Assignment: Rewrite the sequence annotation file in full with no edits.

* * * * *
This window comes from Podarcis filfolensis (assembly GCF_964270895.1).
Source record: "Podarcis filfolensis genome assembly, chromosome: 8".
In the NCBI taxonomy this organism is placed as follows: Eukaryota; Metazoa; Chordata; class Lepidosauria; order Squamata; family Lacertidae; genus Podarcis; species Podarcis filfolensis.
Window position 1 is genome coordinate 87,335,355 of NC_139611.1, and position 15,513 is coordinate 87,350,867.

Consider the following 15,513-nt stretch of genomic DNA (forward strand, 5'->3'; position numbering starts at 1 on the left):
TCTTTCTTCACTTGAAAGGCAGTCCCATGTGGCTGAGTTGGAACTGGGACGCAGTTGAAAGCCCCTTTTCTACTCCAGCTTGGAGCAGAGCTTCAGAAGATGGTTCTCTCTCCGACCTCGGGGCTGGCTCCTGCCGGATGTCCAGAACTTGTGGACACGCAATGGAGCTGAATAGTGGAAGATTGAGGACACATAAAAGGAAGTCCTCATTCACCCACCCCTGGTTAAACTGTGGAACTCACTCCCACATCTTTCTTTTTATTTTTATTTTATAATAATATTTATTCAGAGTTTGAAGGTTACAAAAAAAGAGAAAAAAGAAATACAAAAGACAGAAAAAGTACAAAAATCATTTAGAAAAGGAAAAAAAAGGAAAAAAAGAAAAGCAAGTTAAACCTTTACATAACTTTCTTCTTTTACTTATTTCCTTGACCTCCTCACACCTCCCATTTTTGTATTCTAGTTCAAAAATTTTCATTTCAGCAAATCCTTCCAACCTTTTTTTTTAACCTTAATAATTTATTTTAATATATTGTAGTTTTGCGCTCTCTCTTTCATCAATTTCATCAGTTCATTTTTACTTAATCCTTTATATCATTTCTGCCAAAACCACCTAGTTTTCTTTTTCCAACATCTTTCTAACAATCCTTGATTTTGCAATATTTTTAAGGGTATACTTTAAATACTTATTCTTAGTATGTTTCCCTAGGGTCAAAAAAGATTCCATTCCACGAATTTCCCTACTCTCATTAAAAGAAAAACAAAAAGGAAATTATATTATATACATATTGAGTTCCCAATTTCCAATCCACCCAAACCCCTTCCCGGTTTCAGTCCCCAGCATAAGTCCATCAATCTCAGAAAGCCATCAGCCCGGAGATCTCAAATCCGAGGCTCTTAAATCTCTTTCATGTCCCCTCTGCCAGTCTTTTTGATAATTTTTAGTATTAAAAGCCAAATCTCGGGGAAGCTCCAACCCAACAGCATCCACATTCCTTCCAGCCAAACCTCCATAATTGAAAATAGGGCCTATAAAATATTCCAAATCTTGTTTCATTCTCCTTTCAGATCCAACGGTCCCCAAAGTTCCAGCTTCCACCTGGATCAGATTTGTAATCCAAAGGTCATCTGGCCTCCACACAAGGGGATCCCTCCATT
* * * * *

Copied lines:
This window comes from Podarcis filfolensis (assembly GCF_964270895.1).
Source record: "Podarcis filfolensis genome assembly, chromosome: 8".
In the NCBI taxonomy this organism is placed as follows: Eukaryota; Metazoa; Chordata; class Lepidosauria; order Squamata; family Lacertidae; genus Podarcis; species Podarcis filfolensis.
Window position 1 is genome coordinate 87,335,355 of NC_139611.1, and position 15,513 is coordinate 87,350,867.

Consider the following 15,513-nt stretch of genomic DNA (forward strand, 5'->3'; position numbering starts at 1 on the left):
TCTTTCTTCACTTGAAAGGCAGTCCCATGTGGCTGAGTTGGAACTGGGACGCAGTTGAAAGCCCCTTTTCTACTCCAGCTTGGAGCAGAGCTTCAGAAGATGGTTCTCTCTCCGACCTCGGGGCTGGCTCCTGCCGGATGTCCAGAACTTGTGGACACGCAATGGAGCTGAATAGTGGAAGATTGAGGACACATAAAAGGAAGTCCTCATTCACCCACCCCTGGTTAAACTGTGGAACTCACTCCCACATCTTTCTTTTTATTTTTATTTTATAATAATATTTATTCAGAGTTTGAAGGTTACAAAAAAAGAGAAAAAAGAAATACAAAAGACAGAAAAAGTACAAAAATCATTTAGAAAAGGAAAAAAAAGGAAAAAAAGAAAAGCAAGTTAAACCTTTACATAACTTTCTTCTTTTACTTATTTCCTTGACCTCCTCACACCTCCCATTTTTGTATTCTAGTTCAAAAATTTTCATTTCAGCAAATCCTTCCAACCTTTTTTTTTAACCTTAATAATTTATTTTAATATATTGTAGTTTTGCGCTCTCTCTTTCATCAATTTCATCAGTTCATTTTTACTTAATCCTTTATATCATTTCTGCCAAAACCACCTAGTTTTCTTTTTCCAACATCTTTCTAACAATCCTTGATTTTGCAATATTTTTAAGGGTATACTTTAAATACTTATTCTTAGTATGTTTCCCTAGGGTCAAAAAAGATTCCATTCCACGAATTTCCCTACTCTCATTAAAAGAAAAACAAAAAGGAAATTATATTATATACATATTGAGTTCCCAATTTCCAATCCACCCAAACCCCTTCCCGGTTTCAGTCCCCAGCATAAGTCCATCAATCTCAGAAAGCCATCAGCCCGGAGATCTCAAATCCGAGGCTCTTAAATCTCTTTCATGTCCCCTCTGCCAGTCTTTTTGATAATTTTTAGTATTAAAAGCCAAATCTCGGGGAAGCTCCAACCCAACAGCATCCACATTCCTTCCAGCCAAACCTCCATAATTGAAAATAGGGCCTATAAAATATTCCAAATCTTGTTTCATTCTCCTTTCAGATCCAACGGTCCCCAAAGTTCCAGCTTCCACCTGGATCAGATTTGTAATCCAAAGGTCATCTGGCCTCCACACAAGGGGATCCCTCCATT